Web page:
Romans_8-28

N to the O to the P…Catching Up #AtoZChallenge

A to Z Letter NI’m behind this week on the challenge.  A sick kiddo home from school for three days, a hubby out of town for two days, and a Mount Everest sized pile of laundry to fold will do that to you in no time flat.  Oh, add to that overnight guests on Saturday night, which means extra cleaning (and yes, I’ve enlisted my husband to help).  As it turns out, N is for No #AtoZChallenge Post, so I’m playing catch up today.

A to Z Letter OO is for Open Adoption…

…which is what we have.  Over the five(ish) years since we started, we have had consistent counsel and read consistently that an open adoption is the best and most healthy choice for everyone involved.  Generally speaking, of course.  There are certain situations where a closed adoption is advisable…severe mental mental health issues, violence, or a birth mom who not only doesn’t want the baby, but doesn’t care what happens to him/her.  Believe it or not, there are birth moms like that, and we were presented with two or three.

I can’t imagine having to deal with any of those issues, and thankfully we don’t.  We have enough dysfunction to deal with already, and we have a very easy, congenial relationship with our birth mom.  She is unstable – no job, no home, on-again/off-again drug habit, on-again/off-again boyfriend, dysfunctional family – but she doesn’t have mental health problems, and she is a sweet girl who has shown that she loves our baby. We could not ask for anything better, and both social workers involved with our case have confirmed this.  We have it good.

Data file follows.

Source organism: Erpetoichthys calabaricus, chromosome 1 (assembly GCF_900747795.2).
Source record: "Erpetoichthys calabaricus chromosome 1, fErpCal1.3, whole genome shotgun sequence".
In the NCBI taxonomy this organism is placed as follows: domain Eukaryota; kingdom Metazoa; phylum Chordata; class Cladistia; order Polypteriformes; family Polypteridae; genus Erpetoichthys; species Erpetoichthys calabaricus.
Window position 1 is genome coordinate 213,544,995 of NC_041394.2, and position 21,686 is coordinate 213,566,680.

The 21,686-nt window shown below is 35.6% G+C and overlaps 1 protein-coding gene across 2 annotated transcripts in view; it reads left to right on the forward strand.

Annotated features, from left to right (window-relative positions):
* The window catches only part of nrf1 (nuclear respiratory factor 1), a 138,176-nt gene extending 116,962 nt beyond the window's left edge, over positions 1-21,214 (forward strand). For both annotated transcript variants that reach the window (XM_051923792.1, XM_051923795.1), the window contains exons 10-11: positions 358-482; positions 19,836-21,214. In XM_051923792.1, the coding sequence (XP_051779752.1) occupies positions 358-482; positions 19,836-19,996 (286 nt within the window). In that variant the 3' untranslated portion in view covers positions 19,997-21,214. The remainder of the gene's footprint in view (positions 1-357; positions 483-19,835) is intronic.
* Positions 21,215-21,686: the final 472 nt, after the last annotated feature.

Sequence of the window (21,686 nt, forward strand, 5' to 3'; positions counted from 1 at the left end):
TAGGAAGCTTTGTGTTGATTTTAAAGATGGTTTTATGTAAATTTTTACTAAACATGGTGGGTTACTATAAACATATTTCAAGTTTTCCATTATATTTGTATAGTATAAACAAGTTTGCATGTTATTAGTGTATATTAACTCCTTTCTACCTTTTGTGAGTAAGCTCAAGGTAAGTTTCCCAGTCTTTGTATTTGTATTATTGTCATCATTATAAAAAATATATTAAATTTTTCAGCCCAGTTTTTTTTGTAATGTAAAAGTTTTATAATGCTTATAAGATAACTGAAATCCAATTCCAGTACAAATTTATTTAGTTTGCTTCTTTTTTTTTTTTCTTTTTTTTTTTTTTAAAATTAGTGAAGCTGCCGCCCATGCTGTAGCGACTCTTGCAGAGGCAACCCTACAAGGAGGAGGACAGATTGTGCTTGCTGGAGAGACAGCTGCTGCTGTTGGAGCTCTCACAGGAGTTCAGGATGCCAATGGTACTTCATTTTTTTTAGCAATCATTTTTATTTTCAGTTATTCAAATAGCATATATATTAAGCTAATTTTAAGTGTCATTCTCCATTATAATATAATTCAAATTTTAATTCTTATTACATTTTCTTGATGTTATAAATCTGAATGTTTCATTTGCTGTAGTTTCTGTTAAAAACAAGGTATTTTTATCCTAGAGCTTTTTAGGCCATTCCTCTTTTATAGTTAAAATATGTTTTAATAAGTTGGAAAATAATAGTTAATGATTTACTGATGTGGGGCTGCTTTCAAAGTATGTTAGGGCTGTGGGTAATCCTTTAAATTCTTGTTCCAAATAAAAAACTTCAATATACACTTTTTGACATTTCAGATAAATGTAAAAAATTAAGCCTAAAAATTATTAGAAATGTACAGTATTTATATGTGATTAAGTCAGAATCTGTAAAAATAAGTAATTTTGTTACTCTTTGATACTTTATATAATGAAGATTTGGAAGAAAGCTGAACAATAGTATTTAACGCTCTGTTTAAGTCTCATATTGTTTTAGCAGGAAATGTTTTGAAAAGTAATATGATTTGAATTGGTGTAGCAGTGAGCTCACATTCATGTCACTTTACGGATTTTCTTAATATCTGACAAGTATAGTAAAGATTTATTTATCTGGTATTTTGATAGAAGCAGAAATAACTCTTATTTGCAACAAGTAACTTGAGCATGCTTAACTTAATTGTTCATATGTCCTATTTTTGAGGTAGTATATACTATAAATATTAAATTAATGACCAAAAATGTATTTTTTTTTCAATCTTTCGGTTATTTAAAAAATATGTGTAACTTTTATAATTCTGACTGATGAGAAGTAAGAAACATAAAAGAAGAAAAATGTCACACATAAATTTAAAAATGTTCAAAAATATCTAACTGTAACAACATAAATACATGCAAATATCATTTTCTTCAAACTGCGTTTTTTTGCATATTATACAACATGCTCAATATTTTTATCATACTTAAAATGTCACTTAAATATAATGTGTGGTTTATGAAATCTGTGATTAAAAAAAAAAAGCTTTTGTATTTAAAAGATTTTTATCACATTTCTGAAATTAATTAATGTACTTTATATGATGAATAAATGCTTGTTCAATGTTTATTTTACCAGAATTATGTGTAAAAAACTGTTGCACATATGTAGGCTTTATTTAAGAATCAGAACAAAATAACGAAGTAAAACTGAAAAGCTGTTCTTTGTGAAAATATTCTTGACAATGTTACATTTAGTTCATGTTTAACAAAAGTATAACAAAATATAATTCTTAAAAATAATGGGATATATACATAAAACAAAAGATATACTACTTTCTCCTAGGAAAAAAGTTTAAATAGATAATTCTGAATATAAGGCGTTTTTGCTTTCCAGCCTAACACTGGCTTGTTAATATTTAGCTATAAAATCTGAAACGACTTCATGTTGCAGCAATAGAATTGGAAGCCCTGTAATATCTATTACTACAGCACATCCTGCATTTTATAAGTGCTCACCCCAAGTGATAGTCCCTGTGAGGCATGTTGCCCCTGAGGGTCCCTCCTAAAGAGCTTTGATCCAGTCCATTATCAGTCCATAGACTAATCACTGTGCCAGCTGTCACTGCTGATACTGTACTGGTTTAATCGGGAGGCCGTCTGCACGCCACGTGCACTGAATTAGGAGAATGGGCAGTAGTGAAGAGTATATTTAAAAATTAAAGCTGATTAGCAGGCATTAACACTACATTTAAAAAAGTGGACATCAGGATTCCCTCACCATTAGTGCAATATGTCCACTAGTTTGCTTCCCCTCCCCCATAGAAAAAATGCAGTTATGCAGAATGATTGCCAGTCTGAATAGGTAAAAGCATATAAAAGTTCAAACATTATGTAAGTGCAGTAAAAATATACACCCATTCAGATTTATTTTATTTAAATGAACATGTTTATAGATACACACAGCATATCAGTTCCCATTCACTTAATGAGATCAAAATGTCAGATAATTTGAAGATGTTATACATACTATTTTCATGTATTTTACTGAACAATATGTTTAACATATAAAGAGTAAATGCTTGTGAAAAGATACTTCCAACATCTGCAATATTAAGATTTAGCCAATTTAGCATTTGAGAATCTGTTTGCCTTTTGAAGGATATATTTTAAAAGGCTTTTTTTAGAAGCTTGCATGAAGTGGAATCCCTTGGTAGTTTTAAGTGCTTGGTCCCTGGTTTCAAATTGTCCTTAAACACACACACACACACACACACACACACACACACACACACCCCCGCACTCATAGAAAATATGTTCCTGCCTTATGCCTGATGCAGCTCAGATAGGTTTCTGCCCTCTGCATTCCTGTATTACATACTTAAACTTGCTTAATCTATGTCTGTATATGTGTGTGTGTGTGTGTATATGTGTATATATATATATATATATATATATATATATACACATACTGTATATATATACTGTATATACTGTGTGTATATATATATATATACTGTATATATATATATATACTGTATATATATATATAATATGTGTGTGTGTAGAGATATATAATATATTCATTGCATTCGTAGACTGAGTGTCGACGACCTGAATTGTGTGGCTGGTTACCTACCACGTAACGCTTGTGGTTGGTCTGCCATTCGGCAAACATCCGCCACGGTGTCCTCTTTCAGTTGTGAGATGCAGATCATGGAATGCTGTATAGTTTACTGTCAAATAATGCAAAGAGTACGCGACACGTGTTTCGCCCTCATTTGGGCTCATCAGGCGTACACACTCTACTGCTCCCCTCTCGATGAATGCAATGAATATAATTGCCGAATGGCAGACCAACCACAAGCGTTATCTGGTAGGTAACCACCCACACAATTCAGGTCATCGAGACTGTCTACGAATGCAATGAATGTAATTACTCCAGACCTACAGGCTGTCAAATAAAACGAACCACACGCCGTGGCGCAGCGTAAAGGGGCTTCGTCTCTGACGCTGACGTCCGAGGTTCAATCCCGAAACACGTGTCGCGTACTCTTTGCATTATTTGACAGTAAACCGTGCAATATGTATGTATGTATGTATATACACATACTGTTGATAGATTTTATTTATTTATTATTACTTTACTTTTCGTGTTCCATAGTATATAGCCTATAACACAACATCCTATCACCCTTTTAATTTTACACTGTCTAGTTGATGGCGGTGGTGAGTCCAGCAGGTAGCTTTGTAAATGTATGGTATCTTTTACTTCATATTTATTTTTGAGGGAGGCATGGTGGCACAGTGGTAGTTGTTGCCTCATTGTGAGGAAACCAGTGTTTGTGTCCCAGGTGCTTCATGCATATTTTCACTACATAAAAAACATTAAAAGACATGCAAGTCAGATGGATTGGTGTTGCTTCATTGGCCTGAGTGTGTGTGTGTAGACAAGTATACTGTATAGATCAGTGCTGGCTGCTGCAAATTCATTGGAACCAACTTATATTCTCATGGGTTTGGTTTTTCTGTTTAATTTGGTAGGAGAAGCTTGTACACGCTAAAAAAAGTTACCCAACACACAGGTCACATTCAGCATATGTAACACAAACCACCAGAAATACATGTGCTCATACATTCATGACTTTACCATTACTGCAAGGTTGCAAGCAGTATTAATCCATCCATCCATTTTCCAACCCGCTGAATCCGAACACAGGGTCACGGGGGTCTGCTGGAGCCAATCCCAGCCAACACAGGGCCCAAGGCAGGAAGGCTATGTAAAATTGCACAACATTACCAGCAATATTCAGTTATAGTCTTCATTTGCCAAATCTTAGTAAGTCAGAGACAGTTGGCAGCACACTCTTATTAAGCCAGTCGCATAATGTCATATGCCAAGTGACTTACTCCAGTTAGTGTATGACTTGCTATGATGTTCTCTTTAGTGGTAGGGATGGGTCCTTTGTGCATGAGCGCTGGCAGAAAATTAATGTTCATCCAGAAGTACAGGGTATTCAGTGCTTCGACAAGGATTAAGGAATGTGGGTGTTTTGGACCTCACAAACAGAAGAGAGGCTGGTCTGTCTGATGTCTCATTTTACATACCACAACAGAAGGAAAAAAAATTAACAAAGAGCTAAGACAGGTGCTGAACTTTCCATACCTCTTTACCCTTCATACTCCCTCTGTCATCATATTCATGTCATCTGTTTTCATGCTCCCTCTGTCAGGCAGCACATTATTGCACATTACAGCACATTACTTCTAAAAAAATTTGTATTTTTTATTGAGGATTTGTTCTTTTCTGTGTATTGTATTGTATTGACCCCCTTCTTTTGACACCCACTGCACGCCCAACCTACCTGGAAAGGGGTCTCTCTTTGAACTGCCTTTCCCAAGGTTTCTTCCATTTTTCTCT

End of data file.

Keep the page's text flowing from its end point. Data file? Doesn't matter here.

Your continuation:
open adoptionIn our case, open adoption means that we have met both birth parents, and have a continuing relationship with them that consists of four written communications per year (with pictures included), and up to three visits per year, at a neutral location, and at the request of the birth parent.  We are obligated to the written communication per a written agreement with our birth mom, and she is entitled to (but not obligated to) the visits.  This is not how all open adoptions work, but it is how ours does.  The most important component of it is that we know each other, and that we have access to each other.

open_adoption_3The visitation stops at age three, and that is written into the contract.  This is for our child’s protection.  Our social worker explained that studies have indicated that between ages 3 and 12, visitation with the birth parents can be counter-productive to the parent/child relationship within the adoptive family, and they can create a lot of confusion.  One of the biggest issues we all want to ensure is that our child feels secure and loved, and that he understands that his birth parents did not give him up because they didn’t want him, but because they loved him and wanted a better life for him than they could provide.  This is the truth, and it will always be a regular part of our discussion of his adoption.

After age 12, if he desires contact with his birth parents, we can request visits.  They have both indicated they are open to it.  We will facilitate that as needed, and always with his well-being and best interests at heart.

With that we move on to…

A to Z Letter P P is for Paperwork

As you have probably gathered from my previous posts, there are reams and reams of paperwork.  Everything, and I mean e-v-e-r-y-t-h-i-n-g is documented…sometimes in duplicate or triplicate.  You have to stay on top of it, or it will consume you.

And if you’ve reached this point in the adoptions posts, you know that the paperwork doesn’t end when the adoption is final, especially if you have an open adoption.